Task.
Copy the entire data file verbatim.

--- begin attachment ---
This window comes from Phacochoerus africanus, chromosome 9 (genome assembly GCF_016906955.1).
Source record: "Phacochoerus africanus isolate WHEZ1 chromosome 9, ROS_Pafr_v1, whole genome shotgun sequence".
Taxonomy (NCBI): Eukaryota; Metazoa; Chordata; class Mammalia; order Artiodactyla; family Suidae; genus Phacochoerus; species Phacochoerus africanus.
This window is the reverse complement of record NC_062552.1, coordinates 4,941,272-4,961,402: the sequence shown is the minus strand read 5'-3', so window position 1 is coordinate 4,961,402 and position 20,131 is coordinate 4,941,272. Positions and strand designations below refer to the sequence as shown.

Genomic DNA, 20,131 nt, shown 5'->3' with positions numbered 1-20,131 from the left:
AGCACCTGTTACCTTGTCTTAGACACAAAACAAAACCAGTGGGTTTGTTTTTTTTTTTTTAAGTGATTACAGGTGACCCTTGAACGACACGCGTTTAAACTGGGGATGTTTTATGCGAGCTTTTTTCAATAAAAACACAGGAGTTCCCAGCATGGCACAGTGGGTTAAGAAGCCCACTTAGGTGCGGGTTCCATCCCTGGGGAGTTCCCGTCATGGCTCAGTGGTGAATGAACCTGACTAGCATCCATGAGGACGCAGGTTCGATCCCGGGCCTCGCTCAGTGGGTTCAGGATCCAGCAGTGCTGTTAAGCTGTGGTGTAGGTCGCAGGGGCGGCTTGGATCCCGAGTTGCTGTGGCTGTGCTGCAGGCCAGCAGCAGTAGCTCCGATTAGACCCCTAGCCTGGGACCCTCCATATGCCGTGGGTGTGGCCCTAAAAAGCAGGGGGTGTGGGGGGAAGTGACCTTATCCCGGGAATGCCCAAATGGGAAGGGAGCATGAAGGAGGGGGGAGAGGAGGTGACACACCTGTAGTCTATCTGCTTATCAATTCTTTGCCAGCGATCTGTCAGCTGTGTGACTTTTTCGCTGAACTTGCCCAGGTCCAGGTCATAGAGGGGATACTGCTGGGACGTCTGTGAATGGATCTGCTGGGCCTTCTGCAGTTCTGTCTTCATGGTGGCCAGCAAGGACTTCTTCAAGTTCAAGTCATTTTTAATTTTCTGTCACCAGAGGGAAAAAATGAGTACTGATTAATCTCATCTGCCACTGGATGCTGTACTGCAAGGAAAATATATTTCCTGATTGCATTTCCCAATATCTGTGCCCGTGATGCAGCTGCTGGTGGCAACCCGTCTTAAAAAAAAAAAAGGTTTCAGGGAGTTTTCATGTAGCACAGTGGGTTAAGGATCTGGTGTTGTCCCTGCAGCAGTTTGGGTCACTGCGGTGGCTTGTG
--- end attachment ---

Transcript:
This window comes from Phacochoerus africanus, chromosome 9 (genome assembly GCF_016906955.1).
Source record: "Phacochoerus africanus isolate WHEZ1 chromosome 9, ROS_Pafr_v1, whole genome shotgun sequence".
Taxonomy (NCBI): Eukaryota; Metazoa; Chordata; class Mammalia; order Artiodactyla; family Suidae; genus Phacochoerus; species Phacochoerus africanus.
This window is the reverse complement of record NC_062552.1, coordinates 4,941,272-4,961,402: the sequence shown is the minus strand read 5'-3', so window position 1 is coordinate 4,961,402 and position 20,131 is coordinate 4,941,272. Positions and strand designations below refer to the sequence as shown.

Genomic DNA, 20,131 nt, shown 5'->3' with positions numbered 1-20,131 from the left:
AGCACCTGTTACCTTGTCTTAGACACAAAACAAAACCAGTGGGTTTGTTTTTTTTTTTTTAAGTGATTACAGGTGACCCTTGAACGACACGCGTTTAAACTGGGGATGTTTTATGCGAGCTTTTTTCAATAAAAACACAGGAGTTCCCAGCATGGCACAGTGGGTTAAGAAGCCCACTTAGGTGCGGGTTCCATCCCTGGGGAGTTCCCGTCATGGCTCAGTGGTGAATGAACCTGACTAGCATCCATGAGGACGCAGGTTCGATCCCGGGCCTCGCTCAGTGGGTTCAGGATCCAGCAGTGCTGTTAAGCTGTGGTGTAGGTCGCAGGGGCGGCTTGGATCCCGAGTTGCTGTGGCTGTGCTGCAGGCCAGCAGCAGTAGCTCCGATTAGACCCCTAGCCTGGGACCCTCCATATGCCGTGGGTGTGGCCCTAAAAAGCAGGGGGTGTGGGGGGAAGTGACCTTATCCCGGGAATGCCCAAATGGGAAGGGAGCATGAAGGAGGGGGGAGAGGAGGTGACACACCTGTAGTCTATCTGCTTATCAATTCTTTGCCAGCGATCTGTCAGCTGTGTGACTTTTTCGCTGAACTTGCCCAGGTCCAGGTCATAGAGGGGATACTGCTGGGACGTCTGTGAATGGATCTGCTGGGCCTTCTGCAGTTCTGTCTTCATGGTGGCCAGCAAGGACTTCTTCAAGTTCAAGTCATTTTTAATTTTCTGTCACCAGAGGGAAAAAATGAGTACTGATTAATCTCATCTGCCACTGGATGCTGTACTGCAAGGAAAATATATTTCCTGATTGCATTTCCCAATATCTGTGCCCGTGATGCAGCTGCTGGTGGCAACCCGTCTTAAAAAAAAAAAAGGTTTCAGGGAGTTTTCATGTAGCACAGTGGGTTAAGGATCTGGTGTTGTCCCTGCAGCAGTTTGGGTCACTGCGGTGGCTTGTG